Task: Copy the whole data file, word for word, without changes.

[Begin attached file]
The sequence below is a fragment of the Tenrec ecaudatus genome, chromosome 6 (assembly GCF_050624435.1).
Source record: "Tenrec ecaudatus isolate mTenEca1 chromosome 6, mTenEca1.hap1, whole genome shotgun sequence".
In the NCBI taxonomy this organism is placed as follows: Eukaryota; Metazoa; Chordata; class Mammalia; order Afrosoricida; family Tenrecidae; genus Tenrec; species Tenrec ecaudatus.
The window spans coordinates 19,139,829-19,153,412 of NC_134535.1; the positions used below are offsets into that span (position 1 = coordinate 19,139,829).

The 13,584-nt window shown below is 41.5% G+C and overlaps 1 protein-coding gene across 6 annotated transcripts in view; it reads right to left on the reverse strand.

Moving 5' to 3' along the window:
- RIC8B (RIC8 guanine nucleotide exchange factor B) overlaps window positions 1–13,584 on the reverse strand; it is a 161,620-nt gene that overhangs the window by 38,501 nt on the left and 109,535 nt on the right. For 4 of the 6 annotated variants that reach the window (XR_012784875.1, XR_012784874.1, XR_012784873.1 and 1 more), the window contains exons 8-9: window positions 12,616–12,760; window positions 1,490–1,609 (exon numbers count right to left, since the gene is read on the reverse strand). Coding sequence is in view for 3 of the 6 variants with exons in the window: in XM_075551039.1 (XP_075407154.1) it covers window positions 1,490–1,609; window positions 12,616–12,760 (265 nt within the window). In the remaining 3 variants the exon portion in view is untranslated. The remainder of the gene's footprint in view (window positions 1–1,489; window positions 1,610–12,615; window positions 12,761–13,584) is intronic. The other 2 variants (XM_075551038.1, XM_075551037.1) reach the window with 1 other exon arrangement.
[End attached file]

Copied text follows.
The sequence below is a fragment of the Tenrec ecaudatus genome, chromosome 6 (assembly GCF_050624435.1).
Source record: "Tenrec ecaudatus isolate mTenEca1 chromosome 6, mTenEca1.hap1, whole genome shotgun sequence".
In the NCBI taxonomy this organism is placed as follows: Eukaryota; Metazoa; Chordata; class Mammalia; order Afrosoricida; family Tenrecidae; genus Tenrec; species Tenrec ecaudatus.
The window spans coordinates 19,139,829-19,153,412 of NC_134535.1; the positions used below are offsets into that span (position 1 = coordinate 19,139,829).

The 13,584-nt window shown below is 41.5% G+C and overlaps 1 protein-coding gene across 6 annotated transcripts in view; it reads right to left on the reverse strand.

Moving 5' to 3' along the window:
- RIC8B (RIC8 guanine nucleotide exchange factor B) overlaps window positions 1–13,584 on the reverse strand; it is a 161,620-nt gene that overhangs the window by 38,501 nt on the left and 109,535 nt on the right. For 4 of the 6 annotated variants that reach the window (XR_012784875.1, XR_012784874.1, XR_012784873.1 and 1 more), the window contains exons 8-9: window positions 12,616–12,760; window positions 1,490–1,609 (exon numbers count right to left, since the gene is read on the reverse strand). Coding sequence is in view for 3 of the 6 variants with exons in the window: in XM_075551039.1 (XP_075407154.1) it covers window positions 1,490–1,609; window positions 12,616–12,760 (265 nt within the window). In the remaining 3 variants the exon portion in view is untranslated. The remainder of the gene's footprint in view (window positions 1–1,489; window positions 1,610–12,615; window positions 12,761–13,584) is intronic. The other 2 variants (XM_075551038.1, XM_075551037.1) reach the window with 1 other exon arrangement.